Sunday, January 18, 2015

Witness Protection

Scott and I got hooked on the TV series (well, Netflix), "Blue Bloods" during the Christmas holidays. I like the show - I like Tom Selleck (Frank, the NYPD commissioner) in this show; in fact the entire cast is pretty darn good (check out Dino [NY Police Chief], John Ventimiglia). Last night we were watching Season 4, Episode 12 - it's where Danny's (Frank's son) best childhood friend moves back to New York, they reconnect, and decide they'll stay in touch. However, Danny (NYPD Detective) finds out this friend works for a big mob in Florida and is in NY setting up the mob family there. So Danny is assigned to set this friend up, to flush out the mob family before they get their base in NY. Danny does, and his friend is pissed at Danny, and the mob family hires some guys to kill this friend, and Danny saves him.

OK, typical NYPD show scene. But there is where I had this little "ahaa" moment:

Danny's friend says, "So I guess I'm going to have to testify, or lose my life."
Danny says, "Yup. Looks that way. But after the trial, we will set you and your family up in our witness protection program."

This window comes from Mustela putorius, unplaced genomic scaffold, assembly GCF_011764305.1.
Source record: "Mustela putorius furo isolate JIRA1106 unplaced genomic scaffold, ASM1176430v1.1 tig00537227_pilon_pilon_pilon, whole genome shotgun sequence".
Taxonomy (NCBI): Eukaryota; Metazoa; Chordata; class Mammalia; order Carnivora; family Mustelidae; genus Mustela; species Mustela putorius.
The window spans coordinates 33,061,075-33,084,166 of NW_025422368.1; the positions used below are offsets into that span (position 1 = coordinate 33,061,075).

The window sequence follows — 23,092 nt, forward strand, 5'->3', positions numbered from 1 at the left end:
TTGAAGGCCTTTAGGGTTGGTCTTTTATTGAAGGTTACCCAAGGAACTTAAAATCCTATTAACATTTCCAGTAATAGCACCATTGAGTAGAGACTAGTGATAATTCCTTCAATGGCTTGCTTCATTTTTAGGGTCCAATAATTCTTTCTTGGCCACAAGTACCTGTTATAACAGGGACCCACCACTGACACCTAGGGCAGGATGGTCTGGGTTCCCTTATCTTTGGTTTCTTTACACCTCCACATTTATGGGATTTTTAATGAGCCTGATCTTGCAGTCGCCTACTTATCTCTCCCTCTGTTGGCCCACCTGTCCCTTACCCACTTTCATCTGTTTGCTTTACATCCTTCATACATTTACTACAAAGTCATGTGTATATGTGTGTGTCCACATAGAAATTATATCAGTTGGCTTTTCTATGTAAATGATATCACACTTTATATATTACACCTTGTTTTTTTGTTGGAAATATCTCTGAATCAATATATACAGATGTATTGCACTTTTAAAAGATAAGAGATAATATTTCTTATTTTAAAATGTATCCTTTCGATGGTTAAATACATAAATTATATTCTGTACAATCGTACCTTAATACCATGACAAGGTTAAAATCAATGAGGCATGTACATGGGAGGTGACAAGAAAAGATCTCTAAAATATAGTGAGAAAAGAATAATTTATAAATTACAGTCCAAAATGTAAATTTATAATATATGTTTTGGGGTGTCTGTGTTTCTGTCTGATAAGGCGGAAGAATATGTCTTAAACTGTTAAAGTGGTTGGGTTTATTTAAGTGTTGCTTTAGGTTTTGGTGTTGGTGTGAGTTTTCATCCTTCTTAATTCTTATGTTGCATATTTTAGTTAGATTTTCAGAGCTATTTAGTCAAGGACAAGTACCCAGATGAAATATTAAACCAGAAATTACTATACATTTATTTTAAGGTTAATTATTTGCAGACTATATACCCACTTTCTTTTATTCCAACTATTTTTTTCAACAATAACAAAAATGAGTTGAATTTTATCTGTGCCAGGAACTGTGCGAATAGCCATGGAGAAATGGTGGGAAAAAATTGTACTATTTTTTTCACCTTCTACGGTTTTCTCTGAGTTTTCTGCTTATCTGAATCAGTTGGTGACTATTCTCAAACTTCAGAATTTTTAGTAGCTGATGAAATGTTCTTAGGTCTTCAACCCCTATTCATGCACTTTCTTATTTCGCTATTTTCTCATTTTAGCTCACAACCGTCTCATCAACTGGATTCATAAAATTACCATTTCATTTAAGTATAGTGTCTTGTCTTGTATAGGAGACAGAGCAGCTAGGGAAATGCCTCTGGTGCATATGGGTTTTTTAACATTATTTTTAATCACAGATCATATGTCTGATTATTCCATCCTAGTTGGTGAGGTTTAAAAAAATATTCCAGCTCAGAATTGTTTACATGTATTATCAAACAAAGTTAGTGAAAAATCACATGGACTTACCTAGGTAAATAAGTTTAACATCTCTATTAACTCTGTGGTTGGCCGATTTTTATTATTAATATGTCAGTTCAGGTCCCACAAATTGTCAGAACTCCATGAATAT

Friend, "Oh great, my children won't be able to carry on my name, we'll start all over again, and they will not have the family we have here. My wife won't even be able to care for her dying mother."
Danny, "That's right, you'll have to start all over again, but at least you will now be alive to do that."
Friend, "Looks like I don't have much of a choice."

I paused the show. This is the first time I've heard my thoughts on cancer spoken so clearly and profoundly.
Doctors, "You have cancer."
Me, "Ok. What does that mean?"
Doctors, "You can have traditional cancer treatments and live, or you can come back to us after you've tried the other treatments, and we'll hope for the best."
Me, "Oh great, my life as I know it will end. Everything will change, and I don't even know what that means. I have to take that risk?"
Doctors, "You're life will change, you'll have to start all over again, but at least you will be alive to do that."
Me, "Looks like I don't have much of a choice."

I didn't get the witness protection plan; I am healing with my family surrounding me, but in many ways, I have so substantially changed that I wonder if perhaps the witness protection plan would have been an easier way to make that change.

Food for thought this Sabbath morning - change, change, change - I need to stop looking for "normal."

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